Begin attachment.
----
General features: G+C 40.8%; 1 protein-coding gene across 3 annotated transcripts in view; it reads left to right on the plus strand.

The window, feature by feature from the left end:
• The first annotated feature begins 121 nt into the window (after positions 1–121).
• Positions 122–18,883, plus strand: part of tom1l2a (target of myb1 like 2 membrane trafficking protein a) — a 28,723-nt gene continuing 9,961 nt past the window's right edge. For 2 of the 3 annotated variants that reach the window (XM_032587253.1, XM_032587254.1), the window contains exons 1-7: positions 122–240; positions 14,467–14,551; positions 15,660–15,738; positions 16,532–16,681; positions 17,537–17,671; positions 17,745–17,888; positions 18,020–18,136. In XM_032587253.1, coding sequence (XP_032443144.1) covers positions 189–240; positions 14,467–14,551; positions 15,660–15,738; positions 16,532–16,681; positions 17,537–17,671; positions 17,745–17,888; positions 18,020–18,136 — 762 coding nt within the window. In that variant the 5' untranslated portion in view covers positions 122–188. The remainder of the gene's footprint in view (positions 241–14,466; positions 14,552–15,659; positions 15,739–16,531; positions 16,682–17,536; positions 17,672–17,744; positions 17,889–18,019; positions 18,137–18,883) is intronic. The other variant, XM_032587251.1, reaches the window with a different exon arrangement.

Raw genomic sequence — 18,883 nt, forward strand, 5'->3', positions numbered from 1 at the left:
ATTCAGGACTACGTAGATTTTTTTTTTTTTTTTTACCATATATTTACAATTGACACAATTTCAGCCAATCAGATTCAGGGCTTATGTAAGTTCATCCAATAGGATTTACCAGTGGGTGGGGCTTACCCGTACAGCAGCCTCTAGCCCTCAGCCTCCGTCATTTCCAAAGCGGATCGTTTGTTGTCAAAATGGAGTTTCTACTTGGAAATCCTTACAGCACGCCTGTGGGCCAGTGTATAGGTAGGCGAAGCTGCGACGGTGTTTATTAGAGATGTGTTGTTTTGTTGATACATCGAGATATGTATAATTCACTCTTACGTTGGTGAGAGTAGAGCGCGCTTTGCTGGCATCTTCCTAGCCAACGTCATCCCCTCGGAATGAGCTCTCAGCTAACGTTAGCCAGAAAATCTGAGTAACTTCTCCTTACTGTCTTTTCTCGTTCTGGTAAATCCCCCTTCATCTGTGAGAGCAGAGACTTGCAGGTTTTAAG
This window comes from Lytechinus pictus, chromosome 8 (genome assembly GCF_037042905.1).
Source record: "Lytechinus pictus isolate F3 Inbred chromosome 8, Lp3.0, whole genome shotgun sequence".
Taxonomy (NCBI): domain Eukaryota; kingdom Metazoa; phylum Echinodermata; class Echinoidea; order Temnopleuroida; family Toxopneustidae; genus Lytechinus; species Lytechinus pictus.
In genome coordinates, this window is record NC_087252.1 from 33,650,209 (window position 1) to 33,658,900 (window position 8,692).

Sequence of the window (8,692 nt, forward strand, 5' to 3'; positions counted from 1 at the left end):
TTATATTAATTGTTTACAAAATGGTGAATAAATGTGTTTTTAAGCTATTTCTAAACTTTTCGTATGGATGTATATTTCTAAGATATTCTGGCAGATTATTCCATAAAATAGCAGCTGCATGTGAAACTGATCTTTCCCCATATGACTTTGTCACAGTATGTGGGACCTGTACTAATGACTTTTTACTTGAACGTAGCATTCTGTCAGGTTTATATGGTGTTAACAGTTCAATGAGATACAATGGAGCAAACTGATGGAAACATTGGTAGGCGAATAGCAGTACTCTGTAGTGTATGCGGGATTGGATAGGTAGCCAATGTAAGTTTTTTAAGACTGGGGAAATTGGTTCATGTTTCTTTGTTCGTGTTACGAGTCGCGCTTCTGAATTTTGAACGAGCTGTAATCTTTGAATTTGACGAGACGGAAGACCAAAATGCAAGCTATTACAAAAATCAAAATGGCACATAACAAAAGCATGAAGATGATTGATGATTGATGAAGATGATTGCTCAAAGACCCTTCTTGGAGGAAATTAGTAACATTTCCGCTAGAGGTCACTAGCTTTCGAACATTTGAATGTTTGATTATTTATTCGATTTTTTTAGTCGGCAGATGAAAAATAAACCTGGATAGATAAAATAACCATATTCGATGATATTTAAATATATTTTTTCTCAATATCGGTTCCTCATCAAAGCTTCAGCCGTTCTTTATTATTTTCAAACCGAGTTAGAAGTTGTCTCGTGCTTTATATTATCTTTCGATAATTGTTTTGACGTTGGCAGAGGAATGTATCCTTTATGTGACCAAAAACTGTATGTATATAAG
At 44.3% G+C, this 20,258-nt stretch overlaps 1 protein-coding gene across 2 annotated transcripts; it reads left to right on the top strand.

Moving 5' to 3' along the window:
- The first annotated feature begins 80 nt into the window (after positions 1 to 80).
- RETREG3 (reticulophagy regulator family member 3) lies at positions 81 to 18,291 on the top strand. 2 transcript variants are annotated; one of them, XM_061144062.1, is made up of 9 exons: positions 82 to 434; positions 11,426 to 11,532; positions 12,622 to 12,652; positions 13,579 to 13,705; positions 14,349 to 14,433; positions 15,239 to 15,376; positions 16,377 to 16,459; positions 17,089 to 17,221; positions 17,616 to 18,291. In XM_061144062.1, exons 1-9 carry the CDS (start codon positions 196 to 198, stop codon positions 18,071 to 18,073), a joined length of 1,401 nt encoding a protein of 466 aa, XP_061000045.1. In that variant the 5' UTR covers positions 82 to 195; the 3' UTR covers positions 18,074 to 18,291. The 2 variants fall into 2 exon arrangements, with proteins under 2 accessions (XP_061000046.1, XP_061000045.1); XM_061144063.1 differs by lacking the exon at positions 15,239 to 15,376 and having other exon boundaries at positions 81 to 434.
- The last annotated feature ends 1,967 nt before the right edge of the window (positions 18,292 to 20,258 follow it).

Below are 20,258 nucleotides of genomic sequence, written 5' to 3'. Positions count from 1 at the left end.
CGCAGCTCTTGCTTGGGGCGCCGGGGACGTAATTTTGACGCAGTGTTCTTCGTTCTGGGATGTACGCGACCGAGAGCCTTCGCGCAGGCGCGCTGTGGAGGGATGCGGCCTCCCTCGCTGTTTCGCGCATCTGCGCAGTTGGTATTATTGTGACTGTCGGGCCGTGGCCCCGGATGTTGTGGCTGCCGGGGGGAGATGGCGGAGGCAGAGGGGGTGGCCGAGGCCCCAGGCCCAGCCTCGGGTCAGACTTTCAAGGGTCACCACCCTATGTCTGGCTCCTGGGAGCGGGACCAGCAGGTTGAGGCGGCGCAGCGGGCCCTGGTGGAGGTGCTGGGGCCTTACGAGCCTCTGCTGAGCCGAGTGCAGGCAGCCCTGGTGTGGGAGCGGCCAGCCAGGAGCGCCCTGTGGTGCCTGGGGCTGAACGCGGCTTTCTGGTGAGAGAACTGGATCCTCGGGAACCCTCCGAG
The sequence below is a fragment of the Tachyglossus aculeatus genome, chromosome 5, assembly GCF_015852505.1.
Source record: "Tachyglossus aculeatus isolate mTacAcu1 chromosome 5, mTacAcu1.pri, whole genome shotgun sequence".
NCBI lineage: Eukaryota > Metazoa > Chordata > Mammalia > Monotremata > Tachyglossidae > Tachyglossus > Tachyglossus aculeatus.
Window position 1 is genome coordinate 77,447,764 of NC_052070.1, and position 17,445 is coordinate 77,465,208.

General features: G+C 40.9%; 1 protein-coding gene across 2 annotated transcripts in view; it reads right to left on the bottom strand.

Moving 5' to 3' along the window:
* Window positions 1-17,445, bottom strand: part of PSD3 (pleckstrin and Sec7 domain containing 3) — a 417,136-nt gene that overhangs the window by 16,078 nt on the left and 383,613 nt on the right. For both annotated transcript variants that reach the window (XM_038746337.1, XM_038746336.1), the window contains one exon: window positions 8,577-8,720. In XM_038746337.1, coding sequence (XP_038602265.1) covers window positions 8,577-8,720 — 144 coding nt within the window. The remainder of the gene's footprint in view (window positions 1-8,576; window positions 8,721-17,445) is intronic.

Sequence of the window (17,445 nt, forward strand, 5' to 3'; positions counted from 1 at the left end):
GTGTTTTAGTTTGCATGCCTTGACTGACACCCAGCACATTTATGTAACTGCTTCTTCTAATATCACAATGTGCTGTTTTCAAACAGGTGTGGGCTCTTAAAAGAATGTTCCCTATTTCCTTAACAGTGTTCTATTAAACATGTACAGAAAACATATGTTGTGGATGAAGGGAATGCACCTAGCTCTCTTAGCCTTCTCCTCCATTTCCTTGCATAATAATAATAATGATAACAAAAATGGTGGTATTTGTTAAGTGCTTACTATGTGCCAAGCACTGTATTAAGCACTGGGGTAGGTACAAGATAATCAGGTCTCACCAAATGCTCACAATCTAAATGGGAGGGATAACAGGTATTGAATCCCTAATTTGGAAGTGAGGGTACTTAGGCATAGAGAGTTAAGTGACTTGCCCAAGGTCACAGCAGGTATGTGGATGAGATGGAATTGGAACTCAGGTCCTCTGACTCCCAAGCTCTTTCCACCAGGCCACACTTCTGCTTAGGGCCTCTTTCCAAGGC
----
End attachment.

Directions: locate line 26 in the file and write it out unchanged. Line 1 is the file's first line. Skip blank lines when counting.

* Window positions 1-17,445, bottom strand: part of PSD3 (pleckstrin and Sec7 domain containing 3) — a 417,136-nt gene that overhangs the window by 16,078 nt on the left and 383,613 nt on the right. For both annotated transcript variants that reach the window (XM_038746337.1, XM_038746336.1), the window contains one exon: window positions 8,577-8,720. In XM_038746337.1, coding sequence (XP_038602265.1) covers window positions 8,577-8,720 — 144 coding nt within the window. The remainder of the gene's footprint in view (window positions 1-8,576; window positions 8,721-17,445) is intronic.